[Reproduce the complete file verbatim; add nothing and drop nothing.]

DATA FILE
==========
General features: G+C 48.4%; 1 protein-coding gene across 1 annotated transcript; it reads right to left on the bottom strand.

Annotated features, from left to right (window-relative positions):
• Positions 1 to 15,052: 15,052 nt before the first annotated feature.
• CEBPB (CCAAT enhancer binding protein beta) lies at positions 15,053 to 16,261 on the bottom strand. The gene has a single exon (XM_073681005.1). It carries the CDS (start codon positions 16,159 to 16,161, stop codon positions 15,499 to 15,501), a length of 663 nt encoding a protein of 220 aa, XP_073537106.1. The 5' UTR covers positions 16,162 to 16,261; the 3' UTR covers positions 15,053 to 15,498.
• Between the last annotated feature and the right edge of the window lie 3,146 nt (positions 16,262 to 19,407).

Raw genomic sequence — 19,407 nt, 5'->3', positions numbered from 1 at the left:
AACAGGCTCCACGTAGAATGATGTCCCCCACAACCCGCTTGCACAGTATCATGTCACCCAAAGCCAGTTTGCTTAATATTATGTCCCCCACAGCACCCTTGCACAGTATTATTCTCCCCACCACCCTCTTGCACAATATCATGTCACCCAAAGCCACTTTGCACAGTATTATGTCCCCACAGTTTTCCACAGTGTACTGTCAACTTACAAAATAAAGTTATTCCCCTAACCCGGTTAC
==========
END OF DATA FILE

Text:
General features: G+C 48.4%; 1 protein-coding gene across 1 annotated transcript; it reads right to left on the bottom strand.

Annotated features, from left to right (window-relative positions):
• Positions 1 to 15,052: 15,052 nt before the first annotated feature.
• CEBPB (CCAAT enhancer binding protein beta) lies at positions 15,053 to 16,261 on the bottom strand. The gene has a single exon (XM_073681005.1). It carries the CDS (start codon positions 16,159 to 16,161, stop codon positions 15,499 to 15,501), a length of 663 nt encoding a protein of 220 aa, XP_073537106.1. The 5' UTR covers positions 16,162 to 16,261; the 3' UTR covers positions 15,053 to 15,498.
• Between the last annotated feature and the right edge of the window lie 3,146 nt (positions 16,262 to 19,407).

Raw genomic sequence — 19,407 nt, 5'->3', positions numbered from 1 at the left:
AACAGGCTCCACGTAGAATGATGTCCCCCACAACCCGCTTGCACAGTATCATGTCACCCAAAGCCAGTTTGCTTAATATTATGTCCCCCACAGCACCCTTGCACAGTATTATTCTCCCCACCACCCTCTTGCACAATATCATGTCACCCAAAGCCACTTTGCACAGTATTATGTCCCCACAGTTTTCCACAGTGTACTGTCAACTTACAAAATAAAGTTATTCCCCTAACCCGGTTAC